The venue was so heavily 19th century European it seemed the most unlikely place to hold a celebration of the end of the Muslim month of Ramadan.
The Museuminsel was the former seat of Prussian might and comprised a palace (demolished in 1950), a cathedral and a museum. The latter two edifices, the Berliner Dom and Altes Museum, were monumental and loomed over an extensive formal garden called the Lustgarten (Pleasure Garden).
It was the garden that hosted the Familienfest zum Ende des Ramadans (The End of Ramadan Family Festival). In fact, throughout the fasting month, the garden and museum were venues for evening cultural events held after the breaking of fast. Ramadan ends with Eid al-Fitri in Arabic or Şeker Bayrami in Turkish or Zuckerfest in German.
As I walked towards the Lustgarten, the Familienfest looked overwhelmed by the colossal structures and decadent formalism.
But then, I was attracted to this celebration precisely because of that disjuncture. It seemed important that a non-German cultural/religious celebration be held far removed from its obvious abode such as Muslim-dominated Neukölln or Kreuzberg, where throngs of Turks and Arabs were likely to turn up, as for the community Maifest (Mayfest) event.
Still, I did wonder if the organisers, music and arts events organiser Piranha Kultur, had taken too big a gamble. But the devil, as they say, is in the details.
Walking past the Arabian nights story-telling tent, I spotted two colourfully dressed actors. They were playing the characters of Karagöz and Hacivat, originally traditional Turkish shadow-puppet characters.
The performance was on a bare platform littered with cushions beneath the Altes Museum’s massive Corinthian columns, making for a spellbinding sight and recalling its Ottoman roots and Greek theatre association.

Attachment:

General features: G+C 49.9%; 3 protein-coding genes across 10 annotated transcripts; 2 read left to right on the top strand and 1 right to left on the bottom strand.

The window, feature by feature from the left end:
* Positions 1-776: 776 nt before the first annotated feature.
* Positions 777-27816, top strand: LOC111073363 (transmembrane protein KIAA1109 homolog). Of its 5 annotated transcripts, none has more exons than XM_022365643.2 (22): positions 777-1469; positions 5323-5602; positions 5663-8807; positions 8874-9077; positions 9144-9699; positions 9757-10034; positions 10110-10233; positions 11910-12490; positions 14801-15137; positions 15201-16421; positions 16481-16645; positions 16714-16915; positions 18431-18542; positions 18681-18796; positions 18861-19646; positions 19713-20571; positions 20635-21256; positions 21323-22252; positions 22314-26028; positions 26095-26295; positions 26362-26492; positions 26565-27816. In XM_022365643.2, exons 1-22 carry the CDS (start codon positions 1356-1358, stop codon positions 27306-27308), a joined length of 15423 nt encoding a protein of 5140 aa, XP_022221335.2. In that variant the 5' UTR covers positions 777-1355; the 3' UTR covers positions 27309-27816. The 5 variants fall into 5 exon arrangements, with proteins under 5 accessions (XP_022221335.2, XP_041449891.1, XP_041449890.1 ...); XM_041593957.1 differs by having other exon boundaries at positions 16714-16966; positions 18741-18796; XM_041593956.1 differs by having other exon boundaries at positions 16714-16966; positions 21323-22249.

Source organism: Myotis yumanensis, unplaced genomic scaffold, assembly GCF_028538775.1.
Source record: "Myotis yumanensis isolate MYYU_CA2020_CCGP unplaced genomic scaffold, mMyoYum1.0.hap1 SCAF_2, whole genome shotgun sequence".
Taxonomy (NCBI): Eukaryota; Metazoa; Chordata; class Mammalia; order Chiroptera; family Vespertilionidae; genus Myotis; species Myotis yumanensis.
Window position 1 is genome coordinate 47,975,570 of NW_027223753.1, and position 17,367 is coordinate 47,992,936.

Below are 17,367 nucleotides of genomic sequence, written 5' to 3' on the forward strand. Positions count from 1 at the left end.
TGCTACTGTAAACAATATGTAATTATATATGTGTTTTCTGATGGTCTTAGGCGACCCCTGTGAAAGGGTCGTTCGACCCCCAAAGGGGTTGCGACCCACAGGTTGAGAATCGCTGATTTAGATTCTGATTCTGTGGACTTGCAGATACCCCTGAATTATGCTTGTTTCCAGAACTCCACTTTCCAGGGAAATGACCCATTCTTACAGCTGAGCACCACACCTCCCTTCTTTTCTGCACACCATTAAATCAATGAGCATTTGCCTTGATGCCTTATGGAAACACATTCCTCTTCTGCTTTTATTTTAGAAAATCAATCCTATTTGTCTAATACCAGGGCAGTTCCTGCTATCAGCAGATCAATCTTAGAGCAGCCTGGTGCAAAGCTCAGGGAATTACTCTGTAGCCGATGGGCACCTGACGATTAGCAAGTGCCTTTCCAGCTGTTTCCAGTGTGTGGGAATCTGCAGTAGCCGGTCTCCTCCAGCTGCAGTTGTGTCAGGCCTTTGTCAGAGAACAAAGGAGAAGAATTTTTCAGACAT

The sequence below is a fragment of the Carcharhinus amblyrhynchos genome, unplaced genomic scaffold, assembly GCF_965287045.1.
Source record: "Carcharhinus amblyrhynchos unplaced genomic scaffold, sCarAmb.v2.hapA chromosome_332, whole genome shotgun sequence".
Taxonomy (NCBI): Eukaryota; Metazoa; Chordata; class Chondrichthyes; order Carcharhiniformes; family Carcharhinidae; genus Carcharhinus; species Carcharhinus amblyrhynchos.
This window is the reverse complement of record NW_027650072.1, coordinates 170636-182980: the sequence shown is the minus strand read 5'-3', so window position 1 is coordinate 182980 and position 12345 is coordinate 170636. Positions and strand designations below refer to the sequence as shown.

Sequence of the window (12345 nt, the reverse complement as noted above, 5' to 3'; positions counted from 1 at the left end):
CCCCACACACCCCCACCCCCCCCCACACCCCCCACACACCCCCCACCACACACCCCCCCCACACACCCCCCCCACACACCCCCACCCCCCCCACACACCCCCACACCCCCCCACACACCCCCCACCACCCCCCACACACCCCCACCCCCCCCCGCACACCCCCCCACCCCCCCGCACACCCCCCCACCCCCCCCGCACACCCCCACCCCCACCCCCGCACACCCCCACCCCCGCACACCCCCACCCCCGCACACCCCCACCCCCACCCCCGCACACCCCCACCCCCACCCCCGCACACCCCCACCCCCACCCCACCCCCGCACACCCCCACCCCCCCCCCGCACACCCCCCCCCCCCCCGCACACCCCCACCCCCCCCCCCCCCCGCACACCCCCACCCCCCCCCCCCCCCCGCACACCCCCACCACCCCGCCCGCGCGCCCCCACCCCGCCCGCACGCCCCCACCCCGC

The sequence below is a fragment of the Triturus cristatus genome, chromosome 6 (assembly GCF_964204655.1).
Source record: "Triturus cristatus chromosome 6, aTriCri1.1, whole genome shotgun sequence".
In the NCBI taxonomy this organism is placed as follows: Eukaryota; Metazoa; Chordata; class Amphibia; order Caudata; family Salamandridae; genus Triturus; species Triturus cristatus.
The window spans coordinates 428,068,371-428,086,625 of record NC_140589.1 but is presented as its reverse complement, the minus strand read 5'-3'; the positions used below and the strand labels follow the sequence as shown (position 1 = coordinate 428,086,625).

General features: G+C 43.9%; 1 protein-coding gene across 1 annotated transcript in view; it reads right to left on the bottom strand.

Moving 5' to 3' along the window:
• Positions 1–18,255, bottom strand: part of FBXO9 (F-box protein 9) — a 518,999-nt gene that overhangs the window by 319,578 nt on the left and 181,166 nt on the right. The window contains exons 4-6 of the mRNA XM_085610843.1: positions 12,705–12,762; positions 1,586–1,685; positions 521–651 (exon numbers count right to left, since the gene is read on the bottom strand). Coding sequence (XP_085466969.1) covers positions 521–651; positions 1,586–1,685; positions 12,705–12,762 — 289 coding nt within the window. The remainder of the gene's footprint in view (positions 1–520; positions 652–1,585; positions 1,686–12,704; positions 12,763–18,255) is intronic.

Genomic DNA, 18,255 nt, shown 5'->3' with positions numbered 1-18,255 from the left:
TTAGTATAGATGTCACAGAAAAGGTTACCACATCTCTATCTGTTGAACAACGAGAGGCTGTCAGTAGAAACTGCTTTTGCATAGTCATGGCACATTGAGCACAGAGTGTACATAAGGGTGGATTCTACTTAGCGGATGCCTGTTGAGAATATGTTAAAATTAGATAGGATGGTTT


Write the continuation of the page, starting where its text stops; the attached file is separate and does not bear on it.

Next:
By the time I reached the platform though, it had ended. I decided to wait for the next session.
As my eyes wandered over the crowd, I started seeing interesting images: striking twins in red and white dresses selling home-made food, a cute tot in a bright African batik outfit, a serious-looking blonde henna artist ..
Then the music started and the most fantastic sounds came from the stage to the left of the museum. I went over.
Senegalese Abdourahmane Diop commanded the stage with his motley, talented band who were playing saxophone, guitar, bass guitar, drums and what looked to me like a kora and djembe, respectively, a West African harp and drum.
Diop was a griot, a West African poet, praise singer, and wandering musician, considered a repository of oral tradition (Wikipedia), and his catchy music was infused with jazz, soul and funk.
He called on “all Muslim people, all Christian people” to be at peace: “We are all citizens of Switzerland!”
Soon, the Lustgarten was covered with bodies.
So that when the Orient Girls of the youth club Jugendclub Eastend Berlin started their belly-dancing performance in the middle of the green, they were surrounded by their audience. I positioned myself so that the amazing backdrop to the shimmying and flowing movements was that of the Berliner Dom.
My favourite dancer was a chubby teen with dyed hair and blue hennaed arms who expertly executed the hip lifts and shoulder accents.
The focus then shifted back to the stage, where talented home-grown acts Sefo and Cross Beatbox provided more great music with their hip-hop/RnB songs infused with Turkish and Arabic strains and beats.
I wandered over to the henna artist, attracted by a line of little girls waiting to be henna’ed. Some were poring over photo albums, immersed in the serious business of choosing the perfect design. They were waiting for a young man who was getting himself a scorpion motif which he had at first wanted drawn near his ankle but was dissuaded to do so by the artist.
Over at the Ramadan lantern making table, kids of various shades and stages of undress were colouring in ready-made patterns of lanterns and cutting them out. Children’s Ramadan lanterns are a very old Egyptian tradition and spectacular lantern illuminations characterise Cairo’s streets during the fasting month.
Meanwhile in the story-telling tent, squirming toddlers and older children were being entertained by tales from the One Thousand and One Nights and other folktales.